Wow didn't know this would turn into critic a method. Surprising no one posted any answers to his question, just gripes about my post. First off...I wasn't sure if he was talking about pavers on just dirt, the example given was for driveways. Expand your product and you too may be able to add pavers to concrete. Thanks! Second, to all the know it alls, what do you do after you add the sand? Oh yeah what do you do after you add the pavers?? I never said keep the 5,7 base un-level but its kind of hard to get a perfect level on it after it has been soaked and tampered. So Ill be waiting your answers...

Cashking, first, the first reply to this thread by Yardpro addressed his question.

Second, I asked you a question (which you didn't answer) and wasn't gripin at all.

Squizzy246B
05-27-2006, 10:15 AM
the past 3 patios i have done i used a base of compacted crushed limestone (12-15 inches thick) and a layer of sand (1-2 inches thick) i was at a nursery today to get a price on materials i.e crushed limestone and sand. and was told that they always use slag it is finely crush stone i think, i am not sure if they use a top layer of sand with it or not but they said you only need 4-5 inches compacted for your base and it will be as strong as concrete, was wondering if everyone is using SLAG or are some people still using the crushed lime stone. i cant belive that 4-5 inches would be very solid ????


icpi is adamant about not using limestone becuase of the elongated particles having the tendancy to move across each other.

also they say use 1" washed sand.

I have heard the statements about crushed limestone and ICPI in this board a number of times before and I have to assume that crushed limestone in the states and here is not the same.

We use 75 mm (3") crushed limestone for road sub-base, paving base (with 1" of sand) and just about every carpark, building, freeway etc for under concret, ashphalt, paving and so on. 75mm crushed limestone has no stone larger than 3" but no other size parameter so it has lots of smaller stones and fines. Here Aus Standards apply for deliterous content but other than that its just crushed limestone. Its endearing quality is to remain porous even when compacted to 98%.

Other than that I can't help much in that we don't have to worry about things freezing an stuff:dizzy:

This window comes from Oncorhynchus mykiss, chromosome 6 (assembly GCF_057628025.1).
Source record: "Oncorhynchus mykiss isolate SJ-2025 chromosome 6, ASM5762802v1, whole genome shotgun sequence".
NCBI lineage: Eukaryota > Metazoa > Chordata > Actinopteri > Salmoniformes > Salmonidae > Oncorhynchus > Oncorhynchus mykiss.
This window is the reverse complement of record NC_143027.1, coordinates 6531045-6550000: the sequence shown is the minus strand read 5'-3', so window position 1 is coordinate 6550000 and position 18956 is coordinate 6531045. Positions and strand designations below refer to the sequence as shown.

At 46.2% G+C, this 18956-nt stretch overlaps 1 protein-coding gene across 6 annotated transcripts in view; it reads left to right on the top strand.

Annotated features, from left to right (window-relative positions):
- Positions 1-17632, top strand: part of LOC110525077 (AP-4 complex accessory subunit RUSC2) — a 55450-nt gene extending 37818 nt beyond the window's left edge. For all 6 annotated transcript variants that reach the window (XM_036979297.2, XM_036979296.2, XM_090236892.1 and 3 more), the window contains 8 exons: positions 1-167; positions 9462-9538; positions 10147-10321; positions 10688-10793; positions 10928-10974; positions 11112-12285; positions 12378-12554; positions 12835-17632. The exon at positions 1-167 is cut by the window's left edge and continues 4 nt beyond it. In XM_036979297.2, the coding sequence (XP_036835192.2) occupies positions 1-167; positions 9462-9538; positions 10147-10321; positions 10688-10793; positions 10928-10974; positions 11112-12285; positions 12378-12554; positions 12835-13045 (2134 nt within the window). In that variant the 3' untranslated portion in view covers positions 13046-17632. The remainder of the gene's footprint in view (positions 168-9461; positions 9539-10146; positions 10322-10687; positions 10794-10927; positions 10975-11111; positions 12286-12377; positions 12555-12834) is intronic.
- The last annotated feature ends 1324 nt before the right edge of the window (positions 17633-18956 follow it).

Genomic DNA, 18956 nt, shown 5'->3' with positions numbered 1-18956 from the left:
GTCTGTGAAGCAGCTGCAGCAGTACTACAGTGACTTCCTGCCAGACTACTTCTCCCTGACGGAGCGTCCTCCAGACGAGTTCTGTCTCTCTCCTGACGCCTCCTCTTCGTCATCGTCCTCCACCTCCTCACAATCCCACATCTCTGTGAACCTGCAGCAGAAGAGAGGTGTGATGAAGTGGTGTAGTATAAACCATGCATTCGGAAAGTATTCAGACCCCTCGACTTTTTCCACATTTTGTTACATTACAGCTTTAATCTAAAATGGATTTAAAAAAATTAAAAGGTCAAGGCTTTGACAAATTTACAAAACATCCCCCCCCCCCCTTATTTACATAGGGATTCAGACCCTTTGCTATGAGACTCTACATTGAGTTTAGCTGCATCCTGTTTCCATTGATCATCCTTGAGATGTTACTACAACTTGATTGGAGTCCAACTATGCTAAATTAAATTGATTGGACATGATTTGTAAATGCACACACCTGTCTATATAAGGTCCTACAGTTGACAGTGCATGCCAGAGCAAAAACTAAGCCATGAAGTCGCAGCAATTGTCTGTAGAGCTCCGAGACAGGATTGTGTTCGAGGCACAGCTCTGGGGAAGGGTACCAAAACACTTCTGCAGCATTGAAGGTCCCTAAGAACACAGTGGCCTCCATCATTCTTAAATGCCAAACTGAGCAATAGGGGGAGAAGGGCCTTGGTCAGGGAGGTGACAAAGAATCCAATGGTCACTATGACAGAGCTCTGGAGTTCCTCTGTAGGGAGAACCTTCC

akerr
05-29-2006, 12:45 PM
every patio/hardscape project is different you can't generalize, there are many factures that dictate how you will lay your "base". "Slag" is a by product of steel which we do not have in Virginia, but some of our clients are from the Ohio/Penn. area and they refer to gravel as "slag". we do not lay cast concerte wall systems and we do not use cast concerte pavers so we have no experience with certifications on our base. We lay a molded brick made by Glen Grey it is 53DD(which is the style/color code). it made in a form not cut, so it has a true bottom and top. there are many irregularities in the brick which gives it an antique look. the way we prepare our base for this product is simple. if the patio is on undistured soil we excavate about 6in +or-and lay gravel dust. then we hose the dust to keep it wet and tamp with a plate tamper . we then find our quarter inch to the foot fall and adjust our dust accordingly. once our dust has the desired fall we start laying brick and this goes pretty quick. we don't use a sand base on top of the dust because it is not needed. once the brick is laid we sweep dust ontop of the project, hose it off and repeat a few times. the dust locks to bricks together and you have to use a towel and brick hammer to remove one if you needed to. this is how we do our base for undisturbed soil, in virginia. we do not have deep freezes in the winter our frost line is 2plus feet but real never more than six inches. this entire winter the soil was frozen 3-4inches max. if you were doing a hardscape on disturbed soil, a new house that has just be back filled you have an entirely different story.

cgland
05-29-2006, 11:17 PM
DeJaVu!:hammerhead: :dizzy:

Chris

paponte
06-02-2006, 11:25 PM
Small fortunes being made on rework these days. :clapping:

Cahsking
06-03-2006, 12:26 AM
Cashking, doesn't your first method kind of defeat the primary benefit of a flexible pavement?

Heres your answer...

When you use pavers over concrete the concrete becomes the solid base. Therefore the need of flexibility lies in the construction of the concrete. The use of sand secures the pavers. As long as there is good drainage, no cracks, and a decent slope. But all are not necessary, if a level slab is to be covered, then a good border to hold the pavers is needed. Pavers can be placed on a concrete slab.

Heres a post I just happened to stumble on...
http://www.bobvila.com/wwwboard/messages/17009.html

And heres a little site that reiterates what I said....
http://www.coateshomecentre.com.au/tips_tricks/tip_installing_brick_pavers.htm

Get it? Got it? Good?? :rolleyes:

Branching Out
06-03-2006, 03:04 PM
Small fortunes being made on rework these days. :clapping:

Paul.
I'm curious. What do you lay your pavers on. I am in the same general area, and I am always curious what other guys are doing. I figure the more ideas i have and know, the better I am.

Ron